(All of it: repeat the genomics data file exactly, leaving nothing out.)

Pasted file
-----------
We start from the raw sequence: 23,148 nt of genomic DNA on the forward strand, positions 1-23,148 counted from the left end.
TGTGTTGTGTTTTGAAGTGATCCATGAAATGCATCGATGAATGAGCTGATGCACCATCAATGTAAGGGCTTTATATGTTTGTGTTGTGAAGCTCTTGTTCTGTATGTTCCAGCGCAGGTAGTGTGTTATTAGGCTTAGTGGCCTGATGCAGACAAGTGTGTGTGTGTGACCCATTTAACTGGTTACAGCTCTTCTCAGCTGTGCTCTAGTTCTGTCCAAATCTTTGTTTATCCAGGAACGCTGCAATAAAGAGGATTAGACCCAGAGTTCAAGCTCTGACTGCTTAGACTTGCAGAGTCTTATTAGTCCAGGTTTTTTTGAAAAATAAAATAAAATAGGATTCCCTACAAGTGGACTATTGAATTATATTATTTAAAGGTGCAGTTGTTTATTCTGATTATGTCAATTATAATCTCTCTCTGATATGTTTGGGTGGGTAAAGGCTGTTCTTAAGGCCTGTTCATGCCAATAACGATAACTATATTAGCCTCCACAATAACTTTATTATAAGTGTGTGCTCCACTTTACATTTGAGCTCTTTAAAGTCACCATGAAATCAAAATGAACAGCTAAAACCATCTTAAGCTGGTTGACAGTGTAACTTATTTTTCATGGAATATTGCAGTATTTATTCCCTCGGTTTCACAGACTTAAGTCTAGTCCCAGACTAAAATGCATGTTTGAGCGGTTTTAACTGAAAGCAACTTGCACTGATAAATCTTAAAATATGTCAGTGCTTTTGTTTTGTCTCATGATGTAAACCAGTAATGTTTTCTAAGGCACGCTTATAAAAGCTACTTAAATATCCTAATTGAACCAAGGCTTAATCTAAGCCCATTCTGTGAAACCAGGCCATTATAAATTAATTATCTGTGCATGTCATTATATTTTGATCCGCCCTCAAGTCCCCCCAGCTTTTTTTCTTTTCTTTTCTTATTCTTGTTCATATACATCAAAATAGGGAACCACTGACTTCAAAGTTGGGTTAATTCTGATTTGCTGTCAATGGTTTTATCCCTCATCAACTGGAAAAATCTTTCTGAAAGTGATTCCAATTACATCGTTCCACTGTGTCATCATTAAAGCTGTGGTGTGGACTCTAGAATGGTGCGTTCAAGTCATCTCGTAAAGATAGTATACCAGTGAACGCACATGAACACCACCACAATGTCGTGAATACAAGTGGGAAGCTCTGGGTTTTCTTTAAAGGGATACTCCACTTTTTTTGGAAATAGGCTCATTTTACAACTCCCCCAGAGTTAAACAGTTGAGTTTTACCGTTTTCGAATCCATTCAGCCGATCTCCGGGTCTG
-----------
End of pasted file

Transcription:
We start from the raw sequence: 23,148 nt of genomic DNA on the forward strand, positions 1-23,148 counted from the left end.
TGTGTTGTGTTTTGAAGTGATCCATGAAATGCATCGATGAATGAGCTGATGCACCATCAATGTAAGGGCTTTATATGTTTGTGTTGTGAAGCTCTTGTTCTGTATGTTCCAGCGCAGGTAGTGTGTTATTAGGCTTAGTGGCCTGATGCAGACAAGTGTGTGTGTGTGACCCATTTAACTGGTTACAGCTCTTCTCAGCTGTGCTCTAGTTCTGTCCAAATCTTTGTTTATCCAGGAACGCTGCAATAAAGAGGATTAGACCCAGAGTTCAAGCTCTGACTGCTTAGACTTGCAGAGTCTTATTAGTCCAGGTTTTTTTGAAAAATAAAATAAAATAGGATTCCCTACAAGTGGACTATTGAATTATATTATTTAAAGGTGCAGTTGTTTATTCTGATTATGTCAATTATAATCTCTCTCTGATATGTTTGGGTGGGTAAAGGCTGTTCTTAAGGCCTGTTCATGCCAATAACGATAACTATATTAGCCTCCACAATAACTTTATTATAAGTGTGTGCTCCACTTTACATTTGAGCTCTTTAAAGTCACCATGAAATCAAAATGAACAGCTAAAACCATCTTAAGCTGGTTGACAGTGTAACTTATTTTTCATGGAATATTGCAGTATTTATTCCCTCGGTTTCACAGACTTAAGTCTAGTCCCAGACTAAAATGCATGTTTGAGCGGTTTTAACTGAAAGCAACTTGCACTGATAAATCTTAAAATATGTCAGTGCTTTTGTTTTGTCTCATGATGTAAACCAGTAATGTTTTCTAAGGCACGCTTATAAAAGCTACTTAAATATCCTAATTGAACCAAGGCTTAATCTAAGCCCATTCTGTGAAACCAGGCCATTATAAATTAATTATCTGTGCATGTCATTATATTTTGATCCGCCCTCAAGTCCCCCCAGCTTTTTTTCTTTTCTTTTCTTATTCTTGTTCATATACATCAAAATAGGGAACCACTGACTTCAAAGTTGGGTTAATTCTGATTTGCTGTCAATGGTTTTATCCCTCATCAACTGGAAAAATCTTTCTGAAAGTGATTCCAATTACATCGTTCCACTGTGTCATCATTAAAGCTGTGGTGTGGACTCTAGAATGGTGCGTTCAAGTCATCTCGTAAAGATAGTATACCAGTGAACGCACATGAACACCACCACAATGTCGTGAATACAAGTGGGAAGCTCTGGGTTTTCTTTAAAGGGATACTCCACTTTTTTTGGAAATAGGCTCATTTTACAACTCCCCCAGAGTTAAACAGTTGAGTTTTACCGTTTTCGAATCCATTCAGCCGATCTCCGGGTCTG